"Both the dog and the cat like meat."
Translation:Zowel de hond als de kat houden van vlees.
Both A and B… only translates to Zowel A als B… so don't translate and literally as en, it's incorrect in this case. There is no explanation except: this is just the way it works in Dutch.
Literally, it's "as well A as B", or more naturally in English "A as well as B".
Grammatically, the verb cannot be plural. Only when two subjects are tied by means of "en" does the verb need to be conjugated as a plural. Some of these sentences are truly horribly constructed for training practices!
what is "houden val"? That was another accepted answer, but i've never seen "val" before. I only know "houden van".
"Als" is a conjunction (usually used in a subordinate clause) and means "if"; can also be used in constructions like "if... then..." = "als... dan..." "En" is a conjunction (restricted to roping together main clauses) and means "and".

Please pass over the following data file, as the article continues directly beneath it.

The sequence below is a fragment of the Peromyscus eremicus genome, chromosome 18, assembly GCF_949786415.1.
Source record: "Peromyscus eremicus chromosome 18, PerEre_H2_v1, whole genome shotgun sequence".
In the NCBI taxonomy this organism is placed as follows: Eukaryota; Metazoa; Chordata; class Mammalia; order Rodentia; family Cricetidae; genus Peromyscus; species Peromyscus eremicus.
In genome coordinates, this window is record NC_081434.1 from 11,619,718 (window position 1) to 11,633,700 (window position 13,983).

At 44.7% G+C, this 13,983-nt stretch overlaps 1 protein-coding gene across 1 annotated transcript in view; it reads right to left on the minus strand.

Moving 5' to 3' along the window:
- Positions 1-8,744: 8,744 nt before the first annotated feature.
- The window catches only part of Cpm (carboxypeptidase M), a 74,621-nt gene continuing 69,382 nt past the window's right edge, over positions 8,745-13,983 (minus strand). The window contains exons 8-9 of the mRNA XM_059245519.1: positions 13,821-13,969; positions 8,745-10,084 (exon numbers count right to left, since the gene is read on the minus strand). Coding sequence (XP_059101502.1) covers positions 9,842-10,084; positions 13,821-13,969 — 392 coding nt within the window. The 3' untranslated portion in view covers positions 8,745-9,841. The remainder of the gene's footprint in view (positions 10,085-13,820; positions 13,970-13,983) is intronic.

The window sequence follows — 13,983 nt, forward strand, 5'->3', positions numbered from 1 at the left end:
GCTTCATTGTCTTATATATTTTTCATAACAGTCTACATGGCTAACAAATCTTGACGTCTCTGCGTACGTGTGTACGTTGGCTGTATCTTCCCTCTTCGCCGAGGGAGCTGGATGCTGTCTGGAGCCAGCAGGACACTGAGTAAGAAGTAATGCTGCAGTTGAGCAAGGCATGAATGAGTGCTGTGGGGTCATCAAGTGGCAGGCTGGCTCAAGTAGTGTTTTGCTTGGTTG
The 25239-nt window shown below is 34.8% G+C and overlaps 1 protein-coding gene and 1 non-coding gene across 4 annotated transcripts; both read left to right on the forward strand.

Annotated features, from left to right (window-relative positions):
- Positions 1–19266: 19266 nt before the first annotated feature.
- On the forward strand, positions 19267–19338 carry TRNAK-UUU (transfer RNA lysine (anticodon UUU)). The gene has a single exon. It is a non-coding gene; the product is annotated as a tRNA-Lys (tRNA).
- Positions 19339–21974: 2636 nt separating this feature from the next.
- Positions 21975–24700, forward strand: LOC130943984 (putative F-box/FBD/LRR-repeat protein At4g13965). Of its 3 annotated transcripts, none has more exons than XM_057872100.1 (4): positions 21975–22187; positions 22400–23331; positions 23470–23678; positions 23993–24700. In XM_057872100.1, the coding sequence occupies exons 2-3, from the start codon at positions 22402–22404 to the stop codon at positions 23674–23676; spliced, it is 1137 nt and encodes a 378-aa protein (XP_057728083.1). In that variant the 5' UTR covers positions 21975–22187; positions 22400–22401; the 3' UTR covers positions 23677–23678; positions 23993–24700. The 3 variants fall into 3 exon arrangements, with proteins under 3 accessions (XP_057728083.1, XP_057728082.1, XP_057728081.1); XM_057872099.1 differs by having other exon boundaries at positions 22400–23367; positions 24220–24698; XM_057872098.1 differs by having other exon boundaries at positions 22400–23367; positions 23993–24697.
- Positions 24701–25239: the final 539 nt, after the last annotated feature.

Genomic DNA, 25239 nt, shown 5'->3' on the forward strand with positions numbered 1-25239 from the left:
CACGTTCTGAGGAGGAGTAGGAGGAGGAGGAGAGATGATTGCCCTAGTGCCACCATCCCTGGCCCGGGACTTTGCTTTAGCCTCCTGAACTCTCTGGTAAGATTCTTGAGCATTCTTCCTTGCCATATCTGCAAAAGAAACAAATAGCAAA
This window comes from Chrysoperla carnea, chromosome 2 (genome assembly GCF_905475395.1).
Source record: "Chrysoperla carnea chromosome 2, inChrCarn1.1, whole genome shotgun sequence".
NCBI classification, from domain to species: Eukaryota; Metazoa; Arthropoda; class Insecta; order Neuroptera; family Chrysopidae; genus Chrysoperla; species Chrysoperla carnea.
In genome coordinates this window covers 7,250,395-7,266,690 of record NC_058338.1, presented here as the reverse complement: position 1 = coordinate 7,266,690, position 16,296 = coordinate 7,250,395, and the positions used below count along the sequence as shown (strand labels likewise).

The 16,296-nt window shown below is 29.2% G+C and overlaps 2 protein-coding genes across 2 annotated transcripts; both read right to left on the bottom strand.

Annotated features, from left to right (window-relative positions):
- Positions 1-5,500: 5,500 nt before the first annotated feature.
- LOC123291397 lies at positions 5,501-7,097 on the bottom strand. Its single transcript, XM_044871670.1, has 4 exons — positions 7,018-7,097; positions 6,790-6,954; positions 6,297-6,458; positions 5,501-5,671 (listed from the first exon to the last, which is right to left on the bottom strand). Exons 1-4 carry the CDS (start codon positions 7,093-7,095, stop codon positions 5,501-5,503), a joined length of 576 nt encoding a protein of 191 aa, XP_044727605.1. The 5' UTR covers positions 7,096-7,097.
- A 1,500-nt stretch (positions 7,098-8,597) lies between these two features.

"beide" is not very commonly used in Dutch anymore. At least I'm struggling to think when I last used it. "allebei" is more current and translates as roughly the same. If you wanted to use it in this sentence it would look like: "De hond en de kat houden allebei van vlees." But neither beide nor allebei would be used at the start of a sentence, not ever. The only exception I can think of is if it's a sentence fragment where someone asks you a question and the answer would be "they both are", then you could respond with just saying "allebei/beide", but even in this example, it would be more correct to use "de beide". Mind you, it sounds truly archaic :p.
"Zowel de hond als de kat houden van vlees" comes down to "as well as" and seems to me the wrong translation. In my opinion your translation "De hond en de kat houden allebei van vlees" is the correct one if the English sentence contains "both" (allebei). Not sure if the term "alletwee" wouldn't also be correct, it might be Flemish.